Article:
There is the old Jerusalem with its temple – the House of God. It represents the pinnacle of human and religious strength. If anywhere could be safe from the coming judgement, it would be Jerusalem. Yet the LORD repeatedly asserts that Jerusalem is first in line for divine judgement.
A few examples:
In Isaiah 5 there might be a 6-fold “woe” pronounced on the people in general, but it culminates in the temple with the LORD’s own prophet (Isaiah 6:5).
When the LORD commissions Isaiah to preach to Jerusalem, his preaching will completely cut down the tree until only the Holy Seed is left. (Isaiah 6:13)
When Isaiah pronounces oracles against the nations (Isaiah 13-21) they culminate with Jerusalem (Isaiah 22; 29-31).
In Isaiah 51, it is Jerusalem that will drink the cup of the LORD’s wrath first (cf Jeremiah 25).
Yet on the other side of this judgement comes a salvation that is also “to the Jew first.”
Isaiah is cleansed by fire from the altar (Isaiah 6:7)
The holy Seed will come as a shoot from the stump of Jesse to be universal Ruler (Isaiah 11).
After cosmic judgement, our hope will be manifest “On this mountain” (Isaiah 25:6) but “On that day” (Isaiah 25:9).
After drinking the cup, the LORD takes it out of Zion’s hand and comforts them (Isaiah 40:1ff; 51:22)
So we see that judgement and salvation as preached by Isaiah is not like this:
It’s not that good behaviour could ever avert the judgement of God that rests on Jerusalem. Instead it’s like this:
Or, to be more precise, it’s like this:
Judgement begins with the house of God (1 Peter 4:17). Israel is the house(hold) of God. The temple is the house of God. And, in fact, the world is the house of God. But it’s all scheduled for demolition – from the top down.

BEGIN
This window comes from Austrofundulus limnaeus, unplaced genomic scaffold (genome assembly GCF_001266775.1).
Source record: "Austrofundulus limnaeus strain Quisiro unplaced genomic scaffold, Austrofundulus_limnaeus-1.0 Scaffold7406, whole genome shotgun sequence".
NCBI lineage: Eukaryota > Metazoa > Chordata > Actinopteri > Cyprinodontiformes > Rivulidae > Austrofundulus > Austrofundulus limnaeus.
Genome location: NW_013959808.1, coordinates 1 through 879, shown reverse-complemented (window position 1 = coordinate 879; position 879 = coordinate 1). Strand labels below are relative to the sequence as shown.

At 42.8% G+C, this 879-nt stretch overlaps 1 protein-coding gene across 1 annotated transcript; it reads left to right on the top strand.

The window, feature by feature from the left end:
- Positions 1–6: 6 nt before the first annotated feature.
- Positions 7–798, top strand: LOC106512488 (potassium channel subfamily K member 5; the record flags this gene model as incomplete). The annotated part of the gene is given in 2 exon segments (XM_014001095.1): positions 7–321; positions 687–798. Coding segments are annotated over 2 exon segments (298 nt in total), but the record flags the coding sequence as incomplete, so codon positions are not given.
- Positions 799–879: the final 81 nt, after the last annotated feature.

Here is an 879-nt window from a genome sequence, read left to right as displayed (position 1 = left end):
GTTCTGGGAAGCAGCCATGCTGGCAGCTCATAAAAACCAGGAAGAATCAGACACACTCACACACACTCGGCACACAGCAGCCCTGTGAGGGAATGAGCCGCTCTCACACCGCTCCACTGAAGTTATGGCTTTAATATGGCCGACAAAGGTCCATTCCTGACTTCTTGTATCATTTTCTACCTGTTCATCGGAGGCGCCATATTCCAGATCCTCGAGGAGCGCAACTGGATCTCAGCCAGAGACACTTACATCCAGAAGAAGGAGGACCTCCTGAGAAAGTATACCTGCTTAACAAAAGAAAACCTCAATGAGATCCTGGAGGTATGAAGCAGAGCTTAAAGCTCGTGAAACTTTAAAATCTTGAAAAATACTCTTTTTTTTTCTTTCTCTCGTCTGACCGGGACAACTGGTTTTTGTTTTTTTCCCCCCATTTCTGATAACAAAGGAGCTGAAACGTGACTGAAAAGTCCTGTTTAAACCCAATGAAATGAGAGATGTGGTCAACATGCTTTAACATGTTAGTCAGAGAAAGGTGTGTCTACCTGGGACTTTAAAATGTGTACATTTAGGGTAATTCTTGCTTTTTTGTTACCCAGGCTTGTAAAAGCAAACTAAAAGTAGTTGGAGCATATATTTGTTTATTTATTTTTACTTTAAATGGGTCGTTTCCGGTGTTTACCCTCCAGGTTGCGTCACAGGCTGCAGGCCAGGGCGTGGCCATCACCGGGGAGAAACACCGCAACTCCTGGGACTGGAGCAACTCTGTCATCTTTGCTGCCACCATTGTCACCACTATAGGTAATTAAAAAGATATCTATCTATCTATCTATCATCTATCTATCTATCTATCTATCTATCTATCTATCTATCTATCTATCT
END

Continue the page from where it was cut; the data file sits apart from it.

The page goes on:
Yet what about this holy Seed? What about this Offspring of Jesse? Surely He will sum up Israel – isn’t that what a King does? Represent people?
What about this Servant King who is the covenant (Isaiah 42:1-6)? What about this Anointed One who takes up the lost cause of His people? (Isaiah 61). He will bring salvation to Zion, light to the nations, peace to the ends of the earth (Isaiah 11). First He must suffer in a very temple-kind-of-way (Isaiah 53:1-10) and then be glorified (Isaiah 53:11-12). In this way He will sprinkle clean many nations (Isaiah 52:15). They will stream to the true House of God (Isaiah 2:1-4) and so salvation can reach the ends of the earth (Isaiah 65-66).
In this way the preaching of Isaiah is classically law-gospel. There is the righteous judgement of God which cannot be evaded by any of our own righteousness (Isaiah 64:6). And there is one hope for us – the Divine, Davidic Christ of God. He alone bears our punishment and rises to give life. We who receive His word are brought into His eternal covenant and blessed with all His divine blessings (Isaiah 55:3).
Luther did not invent such a paradigm. It pulses through the Scriptures. Because all the bible preaches salvation by grace alone, through faith alone, in Christ alone.